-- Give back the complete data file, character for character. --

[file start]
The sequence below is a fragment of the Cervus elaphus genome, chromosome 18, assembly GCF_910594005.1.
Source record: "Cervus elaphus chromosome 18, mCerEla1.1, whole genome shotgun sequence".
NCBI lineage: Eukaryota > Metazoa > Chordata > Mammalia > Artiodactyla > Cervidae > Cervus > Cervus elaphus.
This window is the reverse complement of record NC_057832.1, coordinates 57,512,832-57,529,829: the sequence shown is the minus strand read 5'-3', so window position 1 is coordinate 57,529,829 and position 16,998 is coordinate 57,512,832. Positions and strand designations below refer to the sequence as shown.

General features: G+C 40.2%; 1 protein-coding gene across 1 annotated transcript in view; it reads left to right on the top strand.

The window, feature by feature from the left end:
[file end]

The sequence below is a fragment of the Cervus elaphus genome, chromosome 18, assembly GCF_910594005.1.
Source record: "Cervus elaphus chromosome 18, mCerEla1.1, whole genome shotgun sequence".
NCBI lineage: Eukaryota > Metazoa > Chordata > Mammalia > Artiodactyla > Cervidae > Cervus > Cervus elaphus.
This window is the reverse complement of record NC_057832.1, coordinates 57,512,832-57,529,829: the sequence shown is the minus strand read 5'-3', so window position 1 is coordinate 57,529,829 and position 16,998 is coordinate 57,512,832. Positions and strand designations below refer to the sequence as shown.

General features: G+C 40.2%; 1 protein-coding gene across 1 annotated transcript in view; it reads left to right on the top strand.

The window, feature by feature from the left end: